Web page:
|Rogue R-6 Power Rack||$$$||80 x 53 x 90 in.||no max||yes||fat/skinny bar, multigrip bar, J-cups, pin/pipe safety system, storage posts, band pegs|
|PRx Profile ONE Squat Rack with Kipping Bar||$$||52 x 4 (folded) x 90 in.||1,000 lbs.||no||kipping bar|
|Force USA Myrack Folding Power Rack||$$||49 x 41 x 86 in. (working)|
52 x 20 x 84 in. (folded)
|2,000 lbs.||not with the basic package||none|
|Sorinex XL Series Power Rack||$$$||76.5 x 47 x 95.4 in.||N/A||yes||storage horns, 2 pull-up bars, J-cups, safety strap system|
|GETRX’D Powder-Coated Backyard Titan RMU Rig||$$$||72 x 48 x 108–144 in.||N/A||no||adjustable uprights|
|Sunny Health & Fitness Power Zone Squat Stand Power Rack||$||38 x 53 x 87 in.||805 lbs.||yes||pull-up bar, band pegs, storage horns|
We just gave you 10 amaze options, so how on earth do you choose between them? Here’s what to keep in mind.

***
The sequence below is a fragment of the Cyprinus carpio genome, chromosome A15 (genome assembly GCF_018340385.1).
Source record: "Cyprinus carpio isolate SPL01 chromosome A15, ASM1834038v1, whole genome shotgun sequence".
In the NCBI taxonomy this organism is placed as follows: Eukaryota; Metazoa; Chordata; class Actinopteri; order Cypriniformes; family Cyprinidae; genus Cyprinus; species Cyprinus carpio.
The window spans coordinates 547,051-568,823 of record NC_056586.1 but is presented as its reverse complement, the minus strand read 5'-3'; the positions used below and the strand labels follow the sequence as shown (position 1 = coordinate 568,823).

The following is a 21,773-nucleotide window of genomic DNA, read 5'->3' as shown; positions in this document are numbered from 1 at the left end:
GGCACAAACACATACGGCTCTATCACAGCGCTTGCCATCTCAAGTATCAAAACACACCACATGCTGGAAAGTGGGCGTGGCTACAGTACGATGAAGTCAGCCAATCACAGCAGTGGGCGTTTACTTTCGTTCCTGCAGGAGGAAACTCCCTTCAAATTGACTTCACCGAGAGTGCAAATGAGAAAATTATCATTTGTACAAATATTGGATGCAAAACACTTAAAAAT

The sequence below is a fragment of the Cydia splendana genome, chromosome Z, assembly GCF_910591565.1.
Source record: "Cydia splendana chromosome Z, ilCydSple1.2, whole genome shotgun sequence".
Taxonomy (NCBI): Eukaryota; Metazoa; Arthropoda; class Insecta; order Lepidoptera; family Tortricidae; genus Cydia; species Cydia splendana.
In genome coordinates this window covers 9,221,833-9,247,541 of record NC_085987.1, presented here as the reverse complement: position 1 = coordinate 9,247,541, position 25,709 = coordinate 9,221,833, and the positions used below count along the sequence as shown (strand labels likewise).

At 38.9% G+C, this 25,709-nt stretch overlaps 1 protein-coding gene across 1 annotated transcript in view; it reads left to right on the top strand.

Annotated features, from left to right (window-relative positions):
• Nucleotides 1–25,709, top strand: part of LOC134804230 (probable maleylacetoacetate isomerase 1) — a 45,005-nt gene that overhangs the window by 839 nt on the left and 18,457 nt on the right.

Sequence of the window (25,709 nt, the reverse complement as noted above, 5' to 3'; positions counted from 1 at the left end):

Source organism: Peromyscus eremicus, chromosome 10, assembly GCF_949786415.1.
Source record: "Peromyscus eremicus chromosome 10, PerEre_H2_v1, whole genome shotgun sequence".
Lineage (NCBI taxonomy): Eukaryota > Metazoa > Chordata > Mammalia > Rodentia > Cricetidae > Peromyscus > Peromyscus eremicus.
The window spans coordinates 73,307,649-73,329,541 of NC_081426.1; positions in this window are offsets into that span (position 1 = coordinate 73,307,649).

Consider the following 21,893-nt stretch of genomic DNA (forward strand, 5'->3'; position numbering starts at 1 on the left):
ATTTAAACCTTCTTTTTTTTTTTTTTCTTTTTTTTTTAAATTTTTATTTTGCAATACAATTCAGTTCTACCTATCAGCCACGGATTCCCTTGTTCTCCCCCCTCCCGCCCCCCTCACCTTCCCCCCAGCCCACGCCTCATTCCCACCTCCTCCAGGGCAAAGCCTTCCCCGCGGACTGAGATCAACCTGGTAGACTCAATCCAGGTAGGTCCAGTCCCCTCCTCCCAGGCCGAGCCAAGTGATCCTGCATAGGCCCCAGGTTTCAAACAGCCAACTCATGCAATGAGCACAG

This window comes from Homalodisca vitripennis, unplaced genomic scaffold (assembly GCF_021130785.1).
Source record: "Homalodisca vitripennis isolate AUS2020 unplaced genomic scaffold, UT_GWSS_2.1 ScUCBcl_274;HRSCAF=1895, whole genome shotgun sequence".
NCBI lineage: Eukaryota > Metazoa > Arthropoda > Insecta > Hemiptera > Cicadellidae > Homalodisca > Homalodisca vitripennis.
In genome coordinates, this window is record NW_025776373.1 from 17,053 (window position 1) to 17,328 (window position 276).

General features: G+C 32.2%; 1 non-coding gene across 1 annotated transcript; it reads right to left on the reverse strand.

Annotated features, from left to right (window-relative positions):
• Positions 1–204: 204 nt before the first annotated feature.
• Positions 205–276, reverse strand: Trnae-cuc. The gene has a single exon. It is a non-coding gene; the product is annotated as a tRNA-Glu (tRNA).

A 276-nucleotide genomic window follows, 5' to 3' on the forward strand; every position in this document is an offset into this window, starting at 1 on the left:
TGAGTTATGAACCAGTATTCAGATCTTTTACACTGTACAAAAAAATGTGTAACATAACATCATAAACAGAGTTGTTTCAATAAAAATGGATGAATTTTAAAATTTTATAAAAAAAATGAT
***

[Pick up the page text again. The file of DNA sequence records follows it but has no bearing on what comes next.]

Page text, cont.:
Size and dimensions
Step 1: Find a power rack that fits your space and needs.
“…Make sure you measure every dimension twice. Then check that any accessories are not outside of those measurements,” suggests Nixon. Consider add-ons like pull-up and kipping bars — you’ll need extra room to accommodate those.
“Also, keep in mind that the rack is not the only thing that needs to fit in the space you have. That rack is only about 4 ft. wide, but an Olympic bar is 7 ft. long. You not only need 7 ft. of width, but you also need enough space to maneuver your own body and the plates to load the bar,” he adds.
Also think about how you’ll use the rack. “Some racks are made with an increased depth to allow for Olympic weightlifting exercises… while others are adapted for powerlifting and allow space for power rack monolift attachments and for multiple spotters to fit inside the rack,” says Byrne.
Check to see which safety features come with the rack and which ones you’ll need to purchase separately. Safety features and accessories could include:
- J-cups or J-hooks
- spotter arms
- safety bars and pins
- safety straps
You probably only need one or two, but the more the merrier (and safer).
Some power racks are modular and can expand or be adjusted with different attachments. Others come with everything built in, with little adjustability. Your fitness goals will help you decide what kind you need.